Everyone is pushing to build higher and higher but no one is interested in the inclusion of these towers that will age quickly in the urban landscape of the city. I personally believe there is a fashion, an international urban competition, that is pushing Colombo into copying Singapore or other Asian parodies without the same population density, the same needs or the same means. Why?
There are big changes underway and major challenges associated with it. The proliferation of big hotels, big buildings and shopping centres shows little planning; despite the efforts to arrange utilities, providing water supply, electricity and wastewater will be complicated. These projects appear often uncoordinated and seem to repeat several times along the same stretch of roads.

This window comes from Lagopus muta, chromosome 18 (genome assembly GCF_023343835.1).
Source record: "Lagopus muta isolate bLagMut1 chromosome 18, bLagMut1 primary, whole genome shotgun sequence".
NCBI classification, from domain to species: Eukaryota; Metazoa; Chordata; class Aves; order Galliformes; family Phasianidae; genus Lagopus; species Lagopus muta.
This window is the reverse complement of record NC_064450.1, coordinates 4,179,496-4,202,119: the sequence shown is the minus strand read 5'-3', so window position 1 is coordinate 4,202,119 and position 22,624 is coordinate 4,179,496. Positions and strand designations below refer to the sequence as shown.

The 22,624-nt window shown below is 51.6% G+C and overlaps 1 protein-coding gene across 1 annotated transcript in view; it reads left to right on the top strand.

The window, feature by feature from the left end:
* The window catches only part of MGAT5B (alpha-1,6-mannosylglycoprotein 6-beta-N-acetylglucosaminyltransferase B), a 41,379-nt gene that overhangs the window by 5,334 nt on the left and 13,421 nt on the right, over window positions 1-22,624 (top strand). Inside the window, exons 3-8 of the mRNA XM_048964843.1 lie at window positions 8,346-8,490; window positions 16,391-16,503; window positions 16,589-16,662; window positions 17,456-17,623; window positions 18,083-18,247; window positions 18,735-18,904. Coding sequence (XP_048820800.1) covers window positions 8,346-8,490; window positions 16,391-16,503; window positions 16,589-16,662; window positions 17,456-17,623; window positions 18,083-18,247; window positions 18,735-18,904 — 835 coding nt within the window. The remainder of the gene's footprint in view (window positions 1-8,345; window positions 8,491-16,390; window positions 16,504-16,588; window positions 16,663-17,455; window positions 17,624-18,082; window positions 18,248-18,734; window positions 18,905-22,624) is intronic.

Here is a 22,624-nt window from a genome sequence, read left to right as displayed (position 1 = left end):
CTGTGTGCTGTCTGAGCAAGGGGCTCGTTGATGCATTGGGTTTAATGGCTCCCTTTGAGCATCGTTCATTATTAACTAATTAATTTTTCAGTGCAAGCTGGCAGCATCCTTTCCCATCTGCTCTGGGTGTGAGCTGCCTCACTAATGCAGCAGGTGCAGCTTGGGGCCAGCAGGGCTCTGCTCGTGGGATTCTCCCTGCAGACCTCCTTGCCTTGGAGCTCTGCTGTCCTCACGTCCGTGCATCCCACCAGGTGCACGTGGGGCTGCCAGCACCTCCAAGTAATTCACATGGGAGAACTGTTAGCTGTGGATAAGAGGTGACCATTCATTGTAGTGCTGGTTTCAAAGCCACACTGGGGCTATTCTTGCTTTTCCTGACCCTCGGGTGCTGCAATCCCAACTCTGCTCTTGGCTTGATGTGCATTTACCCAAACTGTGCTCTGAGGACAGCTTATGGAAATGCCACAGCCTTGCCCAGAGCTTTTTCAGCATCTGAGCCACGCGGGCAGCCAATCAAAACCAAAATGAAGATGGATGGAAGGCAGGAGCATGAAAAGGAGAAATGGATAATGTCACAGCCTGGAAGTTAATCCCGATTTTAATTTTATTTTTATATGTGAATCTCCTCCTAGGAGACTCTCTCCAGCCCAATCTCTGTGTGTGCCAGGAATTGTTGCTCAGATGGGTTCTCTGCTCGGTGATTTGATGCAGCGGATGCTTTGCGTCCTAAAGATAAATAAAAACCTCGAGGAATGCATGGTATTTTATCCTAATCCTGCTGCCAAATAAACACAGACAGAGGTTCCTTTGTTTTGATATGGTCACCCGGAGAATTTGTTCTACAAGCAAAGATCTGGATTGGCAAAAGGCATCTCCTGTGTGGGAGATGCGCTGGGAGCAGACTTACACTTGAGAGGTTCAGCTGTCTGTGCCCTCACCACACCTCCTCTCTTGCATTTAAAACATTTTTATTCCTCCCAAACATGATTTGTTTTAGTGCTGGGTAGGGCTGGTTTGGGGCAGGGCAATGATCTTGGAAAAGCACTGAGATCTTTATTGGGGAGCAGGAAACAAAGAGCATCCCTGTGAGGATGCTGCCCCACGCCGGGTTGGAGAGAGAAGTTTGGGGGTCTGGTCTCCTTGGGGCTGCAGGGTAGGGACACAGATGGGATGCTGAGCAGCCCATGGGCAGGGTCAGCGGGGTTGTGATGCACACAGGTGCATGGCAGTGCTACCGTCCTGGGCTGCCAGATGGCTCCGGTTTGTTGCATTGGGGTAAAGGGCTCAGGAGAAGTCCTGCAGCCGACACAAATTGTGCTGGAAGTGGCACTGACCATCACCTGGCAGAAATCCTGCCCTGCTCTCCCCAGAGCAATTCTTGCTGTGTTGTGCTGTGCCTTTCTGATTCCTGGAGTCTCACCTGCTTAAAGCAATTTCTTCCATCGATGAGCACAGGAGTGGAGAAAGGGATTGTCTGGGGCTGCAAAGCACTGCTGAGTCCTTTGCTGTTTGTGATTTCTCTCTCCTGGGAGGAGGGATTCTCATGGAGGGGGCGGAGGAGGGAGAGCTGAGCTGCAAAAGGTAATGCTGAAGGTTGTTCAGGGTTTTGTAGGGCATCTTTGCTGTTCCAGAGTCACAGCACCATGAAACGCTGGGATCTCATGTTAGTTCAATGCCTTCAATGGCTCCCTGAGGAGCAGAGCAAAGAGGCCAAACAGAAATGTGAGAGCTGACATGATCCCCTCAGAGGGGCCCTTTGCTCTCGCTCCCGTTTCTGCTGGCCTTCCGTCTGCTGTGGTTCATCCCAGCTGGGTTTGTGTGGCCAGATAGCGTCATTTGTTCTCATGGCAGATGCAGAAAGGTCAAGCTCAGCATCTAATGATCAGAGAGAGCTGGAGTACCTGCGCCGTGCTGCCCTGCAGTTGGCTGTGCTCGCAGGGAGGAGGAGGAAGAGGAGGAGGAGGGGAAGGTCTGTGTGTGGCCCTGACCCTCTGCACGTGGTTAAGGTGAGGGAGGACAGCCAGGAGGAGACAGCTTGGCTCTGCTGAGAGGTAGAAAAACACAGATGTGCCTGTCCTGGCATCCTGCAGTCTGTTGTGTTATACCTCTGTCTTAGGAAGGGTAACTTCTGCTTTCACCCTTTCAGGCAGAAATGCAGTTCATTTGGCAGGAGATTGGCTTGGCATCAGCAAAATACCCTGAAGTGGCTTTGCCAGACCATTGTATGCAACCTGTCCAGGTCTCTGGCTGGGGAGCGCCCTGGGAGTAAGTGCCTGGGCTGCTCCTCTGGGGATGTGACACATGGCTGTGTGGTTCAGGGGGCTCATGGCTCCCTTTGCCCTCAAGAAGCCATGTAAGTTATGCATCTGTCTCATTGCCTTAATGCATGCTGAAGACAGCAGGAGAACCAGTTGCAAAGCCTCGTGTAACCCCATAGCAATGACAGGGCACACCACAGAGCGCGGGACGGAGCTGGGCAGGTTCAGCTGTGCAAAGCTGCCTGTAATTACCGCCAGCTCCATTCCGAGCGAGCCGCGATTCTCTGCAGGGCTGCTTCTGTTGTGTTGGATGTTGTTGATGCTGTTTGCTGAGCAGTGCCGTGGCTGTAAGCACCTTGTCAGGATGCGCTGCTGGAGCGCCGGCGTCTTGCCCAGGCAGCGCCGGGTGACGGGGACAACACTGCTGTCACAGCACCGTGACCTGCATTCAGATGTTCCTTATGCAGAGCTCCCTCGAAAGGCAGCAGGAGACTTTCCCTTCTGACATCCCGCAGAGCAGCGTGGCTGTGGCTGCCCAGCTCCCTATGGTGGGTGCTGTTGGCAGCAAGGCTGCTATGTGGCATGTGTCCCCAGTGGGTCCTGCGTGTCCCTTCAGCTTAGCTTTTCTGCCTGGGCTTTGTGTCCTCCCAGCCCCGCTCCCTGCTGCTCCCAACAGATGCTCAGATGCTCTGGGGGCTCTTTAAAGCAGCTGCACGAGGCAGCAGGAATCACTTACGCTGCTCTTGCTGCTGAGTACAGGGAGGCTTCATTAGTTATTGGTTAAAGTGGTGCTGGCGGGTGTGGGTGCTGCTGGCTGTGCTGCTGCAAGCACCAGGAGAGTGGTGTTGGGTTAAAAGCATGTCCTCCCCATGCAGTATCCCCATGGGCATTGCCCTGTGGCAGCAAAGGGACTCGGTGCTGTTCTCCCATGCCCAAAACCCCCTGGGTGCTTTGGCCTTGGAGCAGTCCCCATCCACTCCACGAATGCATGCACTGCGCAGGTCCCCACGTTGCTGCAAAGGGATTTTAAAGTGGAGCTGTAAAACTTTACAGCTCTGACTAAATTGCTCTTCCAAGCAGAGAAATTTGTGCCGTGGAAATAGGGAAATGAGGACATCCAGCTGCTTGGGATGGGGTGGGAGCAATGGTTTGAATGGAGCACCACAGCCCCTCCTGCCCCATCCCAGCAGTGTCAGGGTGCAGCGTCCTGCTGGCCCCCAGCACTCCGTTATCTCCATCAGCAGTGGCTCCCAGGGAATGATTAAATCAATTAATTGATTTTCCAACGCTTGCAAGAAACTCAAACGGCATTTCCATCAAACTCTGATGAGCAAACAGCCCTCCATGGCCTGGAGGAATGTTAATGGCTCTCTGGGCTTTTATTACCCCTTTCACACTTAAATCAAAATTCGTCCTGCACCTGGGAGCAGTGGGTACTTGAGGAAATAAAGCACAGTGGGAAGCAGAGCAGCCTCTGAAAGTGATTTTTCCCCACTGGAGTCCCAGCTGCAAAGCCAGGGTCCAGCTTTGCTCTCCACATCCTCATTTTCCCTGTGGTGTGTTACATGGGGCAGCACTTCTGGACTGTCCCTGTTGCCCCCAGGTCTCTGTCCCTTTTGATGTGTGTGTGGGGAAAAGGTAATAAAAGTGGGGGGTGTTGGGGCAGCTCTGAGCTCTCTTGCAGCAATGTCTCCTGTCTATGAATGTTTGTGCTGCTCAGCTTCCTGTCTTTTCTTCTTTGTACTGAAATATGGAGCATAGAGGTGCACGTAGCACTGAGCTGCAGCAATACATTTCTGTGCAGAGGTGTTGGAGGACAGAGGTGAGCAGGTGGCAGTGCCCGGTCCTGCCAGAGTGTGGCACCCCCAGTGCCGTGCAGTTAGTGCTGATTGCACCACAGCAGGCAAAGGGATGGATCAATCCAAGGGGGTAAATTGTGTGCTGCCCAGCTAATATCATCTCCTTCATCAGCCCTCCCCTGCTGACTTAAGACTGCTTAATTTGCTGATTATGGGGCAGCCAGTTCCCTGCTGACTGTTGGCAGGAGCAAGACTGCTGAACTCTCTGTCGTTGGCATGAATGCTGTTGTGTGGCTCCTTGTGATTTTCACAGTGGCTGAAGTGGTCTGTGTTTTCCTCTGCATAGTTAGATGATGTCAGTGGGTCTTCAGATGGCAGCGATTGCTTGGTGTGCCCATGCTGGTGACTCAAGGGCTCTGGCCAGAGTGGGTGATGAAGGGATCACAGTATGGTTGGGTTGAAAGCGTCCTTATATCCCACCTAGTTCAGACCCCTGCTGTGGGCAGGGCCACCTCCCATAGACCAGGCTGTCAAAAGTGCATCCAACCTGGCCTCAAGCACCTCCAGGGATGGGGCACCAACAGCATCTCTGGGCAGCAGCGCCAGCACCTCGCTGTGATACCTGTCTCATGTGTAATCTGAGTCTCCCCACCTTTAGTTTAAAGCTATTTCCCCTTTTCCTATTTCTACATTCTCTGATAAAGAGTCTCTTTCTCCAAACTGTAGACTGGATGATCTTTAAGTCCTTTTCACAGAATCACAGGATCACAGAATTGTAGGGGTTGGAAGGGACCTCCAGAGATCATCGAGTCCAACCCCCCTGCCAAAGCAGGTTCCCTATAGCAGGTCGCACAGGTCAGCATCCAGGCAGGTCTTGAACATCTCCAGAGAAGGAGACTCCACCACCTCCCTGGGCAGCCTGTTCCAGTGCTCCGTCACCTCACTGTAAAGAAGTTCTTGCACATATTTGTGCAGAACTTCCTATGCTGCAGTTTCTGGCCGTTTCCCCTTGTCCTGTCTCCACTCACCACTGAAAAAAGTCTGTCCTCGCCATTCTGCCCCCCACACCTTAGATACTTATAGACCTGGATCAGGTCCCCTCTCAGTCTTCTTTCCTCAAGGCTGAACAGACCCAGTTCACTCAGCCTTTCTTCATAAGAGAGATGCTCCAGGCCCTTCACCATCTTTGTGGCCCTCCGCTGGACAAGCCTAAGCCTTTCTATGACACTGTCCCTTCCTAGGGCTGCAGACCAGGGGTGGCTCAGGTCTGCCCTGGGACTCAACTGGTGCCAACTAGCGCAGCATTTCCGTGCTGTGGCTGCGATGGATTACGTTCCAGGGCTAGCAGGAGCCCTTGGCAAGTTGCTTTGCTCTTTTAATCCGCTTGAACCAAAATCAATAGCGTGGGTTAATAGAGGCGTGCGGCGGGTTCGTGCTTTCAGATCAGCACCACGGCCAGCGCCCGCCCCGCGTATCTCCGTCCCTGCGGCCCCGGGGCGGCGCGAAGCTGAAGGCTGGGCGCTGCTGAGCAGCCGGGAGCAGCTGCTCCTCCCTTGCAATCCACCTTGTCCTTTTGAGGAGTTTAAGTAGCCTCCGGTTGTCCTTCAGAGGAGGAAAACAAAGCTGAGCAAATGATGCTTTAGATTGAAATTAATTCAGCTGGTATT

The densification of the city in some places receiving little new communication routes (roads and transit) is also a major challenge. And all these buildings, will they meet the expected success? Alongside this increase of the population density, Colombo should be awarded the new zones promotion through the likely move of many military units outside the current areas of Colombo 1 and find a new retreat in Battaramulla at a more suitable place.
If the first issue of this city is its ability to find a visual marker and renew its aesthetic appeal, the second major issue will be the question of urban transport. We feel that traffic is increasing quickly and that current works in progress do not help solving traffic congestion. Car ownership remains low and yet a sense of stifling presence of motor vehicles is felt.